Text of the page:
Business analysts see $28 trillion risk to fossil-fuel firms
Fossil-fuel firms face a significant risk of losses as alternative energy sources become more competitive—and even greater risk if countries adopt climate-friendly policies to discourage carbon pollution—according to a new report from a European investment house. The risk, particularly for petroleum firms, is that some of the reserves on their books will be expensive to extract. As renewables and electrified transport become cheaper, it will be harder for those remote reserves to compete. These findings bolster the argument for divestment from the carbon sector, which would reduce investors’ exposure to that risk of stranded assets.
WA Gov. Inslee accelerates action on climate
Washington Gov. Jay Inslee last week announced a stepped-up program to tackle climate issues, naming a broad-based 21-person task force to design a system that would put a price on carbon pollution emitted in the state. The plan, which would rely on a market-based mechanism such as a carbon tax or cap-and-trade program, is to be presented to the state Legislature next year. Other elements of the governor’s plan include a shift away from out-of-state, coal-fired electricity, heightened energy efficiency standards, and a move to lower-carbon transportation.
NY forcing utilities to rethink their business model
With distributed electricity generation and storage threatening electric utilities’ long-standing business model, New York has begun to fundamentally restructure the way utilities serve their customers. Instead of just delivering kilowatt-hours, utilities would choreograph the power provided by thousands of decentralized suppliers under a framework sketched out in New York’s Public Service Commission proposal, Reforming the Energy Vision. This new approach would enable utility customers to be paid for supplying electricity back to the grid from battery storage, or to respond to real-time signals and dial back their demand when needed, and would make it easier to integrate intermittent renewable supplies into the grid.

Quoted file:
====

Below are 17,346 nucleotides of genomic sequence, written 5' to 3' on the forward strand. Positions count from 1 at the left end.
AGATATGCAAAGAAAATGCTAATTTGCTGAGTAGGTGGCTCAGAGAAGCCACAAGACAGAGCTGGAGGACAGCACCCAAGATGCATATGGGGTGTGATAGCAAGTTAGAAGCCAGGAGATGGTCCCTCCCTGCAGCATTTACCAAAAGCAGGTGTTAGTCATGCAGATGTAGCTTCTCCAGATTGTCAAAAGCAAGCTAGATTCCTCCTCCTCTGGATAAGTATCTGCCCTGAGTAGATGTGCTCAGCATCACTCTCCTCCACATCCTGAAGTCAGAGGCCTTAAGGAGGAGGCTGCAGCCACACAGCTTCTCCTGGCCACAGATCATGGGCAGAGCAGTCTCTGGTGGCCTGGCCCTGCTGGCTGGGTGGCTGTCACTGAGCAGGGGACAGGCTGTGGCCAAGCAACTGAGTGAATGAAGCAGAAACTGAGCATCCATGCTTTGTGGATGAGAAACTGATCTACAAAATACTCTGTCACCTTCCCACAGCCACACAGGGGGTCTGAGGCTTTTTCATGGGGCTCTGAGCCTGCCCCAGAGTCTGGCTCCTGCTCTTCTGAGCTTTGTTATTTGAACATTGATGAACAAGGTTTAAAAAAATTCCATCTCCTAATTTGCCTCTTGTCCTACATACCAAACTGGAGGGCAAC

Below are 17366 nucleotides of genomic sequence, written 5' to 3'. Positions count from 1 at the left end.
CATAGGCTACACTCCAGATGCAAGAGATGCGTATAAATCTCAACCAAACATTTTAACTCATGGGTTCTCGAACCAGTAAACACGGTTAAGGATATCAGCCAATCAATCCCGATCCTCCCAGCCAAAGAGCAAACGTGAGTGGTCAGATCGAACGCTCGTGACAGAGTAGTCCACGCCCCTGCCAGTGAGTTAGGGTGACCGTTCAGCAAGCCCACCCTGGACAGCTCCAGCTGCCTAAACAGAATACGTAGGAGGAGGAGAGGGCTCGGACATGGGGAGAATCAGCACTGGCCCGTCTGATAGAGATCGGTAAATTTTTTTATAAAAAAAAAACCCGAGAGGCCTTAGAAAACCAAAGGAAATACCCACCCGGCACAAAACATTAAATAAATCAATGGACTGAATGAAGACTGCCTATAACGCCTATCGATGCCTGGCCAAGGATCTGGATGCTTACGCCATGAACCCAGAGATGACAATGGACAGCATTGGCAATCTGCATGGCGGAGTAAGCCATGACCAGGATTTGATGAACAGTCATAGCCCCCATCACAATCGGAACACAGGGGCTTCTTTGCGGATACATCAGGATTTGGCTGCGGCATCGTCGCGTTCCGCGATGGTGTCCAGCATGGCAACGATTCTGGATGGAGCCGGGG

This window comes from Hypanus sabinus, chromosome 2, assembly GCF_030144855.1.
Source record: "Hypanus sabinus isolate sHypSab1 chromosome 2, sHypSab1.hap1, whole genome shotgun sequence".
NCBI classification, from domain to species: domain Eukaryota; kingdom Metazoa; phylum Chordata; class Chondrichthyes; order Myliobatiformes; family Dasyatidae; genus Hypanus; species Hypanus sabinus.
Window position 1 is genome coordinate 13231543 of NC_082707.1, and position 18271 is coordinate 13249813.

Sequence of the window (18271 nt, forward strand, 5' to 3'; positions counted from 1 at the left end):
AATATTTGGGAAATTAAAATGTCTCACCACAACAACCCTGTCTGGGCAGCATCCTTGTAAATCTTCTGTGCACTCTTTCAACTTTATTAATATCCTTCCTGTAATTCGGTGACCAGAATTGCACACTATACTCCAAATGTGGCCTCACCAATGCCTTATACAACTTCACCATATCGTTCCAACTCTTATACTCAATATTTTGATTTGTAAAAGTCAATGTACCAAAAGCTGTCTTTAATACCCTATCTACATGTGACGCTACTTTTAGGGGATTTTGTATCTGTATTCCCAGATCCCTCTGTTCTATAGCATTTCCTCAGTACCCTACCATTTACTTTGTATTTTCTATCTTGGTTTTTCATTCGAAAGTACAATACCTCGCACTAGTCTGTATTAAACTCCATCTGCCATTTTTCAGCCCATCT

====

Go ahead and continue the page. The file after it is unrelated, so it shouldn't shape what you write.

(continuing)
Energy benchmarking laws spread to suburban Washington DC
Maryland’s Montgomery County, just north of the nation’s capital, became the first county in the U.S. to pass a building energy benchmarking law, requiring annual tracking and reporting of energy use in large commercial buildings. Benchmarking laws bring energy efficiency opportunities to the attention of building owners, managers, tenants, potential buyers, and city officials by highlighting energy consumption and comparing it to past performance or energy use in comparable buildings. These requirements, which cover 5.8 billion square feet of floor space in nine cities elsewhere in the U.S., cast a wider net than building codes because they apply to existing real estate, not just buildings under construction or renovation.
Hybrid electric and garbage-powered planes show promise
Two new developments herald the possibility of airline travel with a drastically reduced carbon footprint. British Airways aims to power flights between London and New York with fuel made from garbage, using existing technologies to transform municipal solid waste into enough fuel to replace 2 percent of British Airways’ consumption at Heathrow Airport by 2017. In France, the piloting of a two-seater, electric-powered aircraft holds promise for eventual development of a hybrid passenger jet. French plane-maker Airbus plans to build on this trial run to design an 80-seat hybrid plane for short flights between cities.